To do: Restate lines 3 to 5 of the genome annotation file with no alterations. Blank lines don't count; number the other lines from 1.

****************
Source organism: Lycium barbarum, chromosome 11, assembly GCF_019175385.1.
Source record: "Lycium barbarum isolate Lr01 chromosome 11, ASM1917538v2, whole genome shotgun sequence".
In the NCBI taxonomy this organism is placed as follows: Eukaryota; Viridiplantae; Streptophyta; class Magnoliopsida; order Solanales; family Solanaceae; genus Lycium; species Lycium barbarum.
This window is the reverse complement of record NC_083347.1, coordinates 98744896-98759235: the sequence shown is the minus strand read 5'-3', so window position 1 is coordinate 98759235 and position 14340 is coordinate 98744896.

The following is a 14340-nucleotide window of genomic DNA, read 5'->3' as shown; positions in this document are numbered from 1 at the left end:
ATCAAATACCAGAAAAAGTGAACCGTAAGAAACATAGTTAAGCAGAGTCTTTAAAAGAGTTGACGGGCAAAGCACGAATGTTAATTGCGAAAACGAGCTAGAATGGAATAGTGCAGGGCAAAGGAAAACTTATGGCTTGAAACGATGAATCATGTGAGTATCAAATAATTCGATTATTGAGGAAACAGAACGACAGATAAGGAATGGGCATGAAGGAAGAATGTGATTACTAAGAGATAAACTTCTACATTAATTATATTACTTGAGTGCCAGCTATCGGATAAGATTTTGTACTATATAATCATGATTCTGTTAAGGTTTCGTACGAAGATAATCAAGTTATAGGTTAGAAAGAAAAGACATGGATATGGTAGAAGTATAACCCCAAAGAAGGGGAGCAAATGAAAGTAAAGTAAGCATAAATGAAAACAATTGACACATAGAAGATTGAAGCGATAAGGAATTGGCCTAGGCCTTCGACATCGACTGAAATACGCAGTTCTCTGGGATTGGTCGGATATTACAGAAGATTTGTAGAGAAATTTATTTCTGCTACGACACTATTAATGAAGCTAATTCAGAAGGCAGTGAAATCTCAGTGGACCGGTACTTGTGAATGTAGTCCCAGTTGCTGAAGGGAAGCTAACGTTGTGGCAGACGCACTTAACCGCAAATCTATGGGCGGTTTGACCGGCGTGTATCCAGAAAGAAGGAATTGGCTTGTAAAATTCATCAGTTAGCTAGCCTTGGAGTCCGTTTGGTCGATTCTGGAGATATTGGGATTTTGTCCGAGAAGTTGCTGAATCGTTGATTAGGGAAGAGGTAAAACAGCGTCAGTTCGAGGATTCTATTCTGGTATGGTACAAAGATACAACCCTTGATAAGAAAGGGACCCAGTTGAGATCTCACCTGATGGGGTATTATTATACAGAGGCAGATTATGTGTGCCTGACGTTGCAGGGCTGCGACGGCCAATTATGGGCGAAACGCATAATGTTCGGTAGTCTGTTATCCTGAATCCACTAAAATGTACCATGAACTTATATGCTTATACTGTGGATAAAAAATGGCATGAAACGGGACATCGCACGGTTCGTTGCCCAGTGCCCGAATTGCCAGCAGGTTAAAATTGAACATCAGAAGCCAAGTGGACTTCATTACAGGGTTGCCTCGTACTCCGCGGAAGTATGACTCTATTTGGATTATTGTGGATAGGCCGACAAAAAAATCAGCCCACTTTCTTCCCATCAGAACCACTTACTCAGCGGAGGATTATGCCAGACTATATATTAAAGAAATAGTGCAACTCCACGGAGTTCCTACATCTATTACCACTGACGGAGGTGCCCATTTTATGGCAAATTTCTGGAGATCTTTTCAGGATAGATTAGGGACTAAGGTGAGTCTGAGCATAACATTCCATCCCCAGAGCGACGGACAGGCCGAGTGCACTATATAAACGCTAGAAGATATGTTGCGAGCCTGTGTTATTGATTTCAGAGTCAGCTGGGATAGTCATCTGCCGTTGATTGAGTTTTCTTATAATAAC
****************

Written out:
In the NCBI taxonomy this organism is placed as follows: Eukaryota; Viridiplantae; Streptophyta; class Magnoliopsida; order Solanales; family Solanaceae; genus Lycium; species Lycium barbarum.
This window is the reverse complement of record NC_083347.1, coordinates 98744896-98759235: the sequence shown is the minus strand read 5'-3', so window position 1 is coordinate 98759235 and position 14340 is coordinate 98744896.

The following is a 14340-nucleotide window of genomic DNA, read 5'->3' as shown; positions in this document are numbered from 1 at the left end: